Outcomes & Assessment Guide
Course Learning Outcomes
Review of Current Outcomes
Reviewing or Developing New Course Outcomes
- Course learning outcomes are the “big ideas” students should be able to articulate, to put into action, or to utilize (theoretically or pragmatically) after their course
- As a general institutional practice at Mesa, COA recommends that faculty construct two to four outcomes per course.
- Faculty should establish clearly written learning outcomes that define expectations for students enrolled in the
- Creation and modification of Learning Outcomes is the responsibility of all discipline
- Full-time faculty should construct and agree on the Outcomes for the courses they offer and
- Adjunct faculty should be part of the conversation, as they will also be assessing the outcomes for their
Make them Measurable
Course learning outcomes need to be measurable: they should be able to be assessed in a way that provides qualitative and quantitative data. Faculty should be able to report how many students assessed were successful (quantitative data), and they should be able to provide a narrative of the results, including a description of the assessment context (qualitative data). Discussion of both the qualitative data and the quantitative data within the Program or Department will provide valuable information for curriculum and pedagogical planning within the program or department, as well as evidence of student learning.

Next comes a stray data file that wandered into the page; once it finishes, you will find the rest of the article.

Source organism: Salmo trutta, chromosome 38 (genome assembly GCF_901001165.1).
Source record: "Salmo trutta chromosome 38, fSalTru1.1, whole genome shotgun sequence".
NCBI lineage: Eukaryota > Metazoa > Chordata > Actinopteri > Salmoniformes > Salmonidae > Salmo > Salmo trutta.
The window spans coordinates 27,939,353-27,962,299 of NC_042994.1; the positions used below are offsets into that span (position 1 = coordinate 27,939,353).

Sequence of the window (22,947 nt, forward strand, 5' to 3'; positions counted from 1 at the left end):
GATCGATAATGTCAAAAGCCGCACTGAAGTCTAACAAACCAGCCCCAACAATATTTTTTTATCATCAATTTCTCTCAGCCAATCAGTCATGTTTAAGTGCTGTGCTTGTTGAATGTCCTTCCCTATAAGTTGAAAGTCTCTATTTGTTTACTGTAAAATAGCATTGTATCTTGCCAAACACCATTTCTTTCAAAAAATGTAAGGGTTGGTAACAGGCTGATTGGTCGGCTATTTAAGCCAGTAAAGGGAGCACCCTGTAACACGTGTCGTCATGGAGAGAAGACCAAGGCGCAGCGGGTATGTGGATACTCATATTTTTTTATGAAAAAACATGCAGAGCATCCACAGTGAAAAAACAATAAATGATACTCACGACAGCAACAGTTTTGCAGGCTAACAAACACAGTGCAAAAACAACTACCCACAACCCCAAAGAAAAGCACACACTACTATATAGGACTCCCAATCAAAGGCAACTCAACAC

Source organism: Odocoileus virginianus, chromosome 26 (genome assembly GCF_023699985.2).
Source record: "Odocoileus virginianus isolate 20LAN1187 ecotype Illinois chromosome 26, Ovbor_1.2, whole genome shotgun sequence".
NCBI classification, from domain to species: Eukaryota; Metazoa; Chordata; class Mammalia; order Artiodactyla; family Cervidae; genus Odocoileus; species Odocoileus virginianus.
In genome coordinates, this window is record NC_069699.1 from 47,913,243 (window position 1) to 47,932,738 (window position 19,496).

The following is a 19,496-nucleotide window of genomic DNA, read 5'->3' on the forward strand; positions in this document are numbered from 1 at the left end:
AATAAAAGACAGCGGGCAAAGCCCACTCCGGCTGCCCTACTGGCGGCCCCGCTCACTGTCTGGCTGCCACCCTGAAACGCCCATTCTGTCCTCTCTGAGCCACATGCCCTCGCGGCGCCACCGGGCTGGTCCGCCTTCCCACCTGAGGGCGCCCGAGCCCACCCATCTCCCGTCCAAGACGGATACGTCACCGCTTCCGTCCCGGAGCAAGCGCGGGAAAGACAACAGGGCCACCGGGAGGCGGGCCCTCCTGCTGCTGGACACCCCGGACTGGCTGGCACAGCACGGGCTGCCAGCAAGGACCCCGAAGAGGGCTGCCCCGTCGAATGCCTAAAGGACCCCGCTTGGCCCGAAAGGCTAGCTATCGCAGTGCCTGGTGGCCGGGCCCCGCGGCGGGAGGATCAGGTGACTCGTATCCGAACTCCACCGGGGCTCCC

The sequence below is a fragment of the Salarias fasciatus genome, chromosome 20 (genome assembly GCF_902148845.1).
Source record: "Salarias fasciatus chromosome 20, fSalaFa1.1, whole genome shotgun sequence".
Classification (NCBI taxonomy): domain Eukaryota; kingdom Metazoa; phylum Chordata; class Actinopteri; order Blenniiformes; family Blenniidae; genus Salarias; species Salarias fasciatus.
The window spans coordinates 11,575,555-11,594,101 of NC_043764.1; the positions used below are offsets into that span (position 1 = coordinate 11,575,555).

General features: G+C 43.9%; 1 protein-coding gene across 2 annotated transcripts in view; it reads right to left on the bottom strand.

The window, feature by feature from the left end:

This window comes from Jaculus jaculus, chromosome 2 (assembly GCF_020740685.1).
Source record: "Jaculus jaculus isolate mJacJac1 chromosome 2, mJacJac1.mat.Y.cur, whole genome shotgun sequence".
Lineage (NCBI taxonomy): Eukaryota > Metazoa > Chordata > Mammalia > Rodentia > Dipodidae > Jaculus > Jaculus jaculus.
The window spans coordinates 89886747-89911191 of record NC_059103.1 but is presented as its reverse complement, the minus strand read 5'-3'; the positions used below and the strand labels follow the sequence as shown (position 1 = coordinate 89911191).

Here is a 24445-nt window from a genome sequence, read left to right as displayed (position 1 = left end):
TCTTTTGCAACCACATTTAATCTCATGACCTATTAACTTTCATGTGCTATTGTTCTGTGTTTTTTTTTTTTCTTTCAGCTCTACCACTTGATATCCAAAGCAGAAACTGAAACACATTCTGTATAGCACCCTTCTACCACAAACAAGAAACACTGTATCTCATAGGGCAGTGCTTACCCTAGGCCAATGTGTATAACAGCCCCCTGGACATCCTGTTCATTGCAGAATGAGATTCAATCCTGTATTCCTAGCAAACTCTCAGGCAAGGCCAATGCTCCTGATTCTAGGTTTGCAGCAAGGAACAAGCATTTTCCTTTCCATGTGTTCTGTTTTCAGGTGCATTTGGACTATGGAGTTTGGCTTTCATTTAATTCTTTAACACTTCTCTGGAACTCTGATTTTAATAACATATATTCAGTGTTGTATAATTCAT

Plan for Authentic Assessment
The ASCCC defines authentic assessment as something that “simulates a real world experience by evaluating the student’s ability to apply critical thinking and knowledge or to perform tasks that may approximate those found in the work place or other venues outside of the classroom setting.” Such a definition indicates that the best kinds of assessment may not merely be multiple choice questions on a test; be creative in the design of your assessment process utilizing scenarios that engage critical thinking, conceptual understanding, and active production.
Organize your Assessment Processes
Most likely, your outcomes are covered in several courses/service areas so that responsibility for achieving acceptable performance falls on several faculty/staff/administrators. The question of who does what, how, where, and when to facilitate assessment is important. It is advisable for faculty/staff/administrators with common functions related to a specific outcome to discuss what precisely each one does to help the students succeed. This discussion will help identify gaps and redundancies that can be eliminated to better align the efforts and maximize success.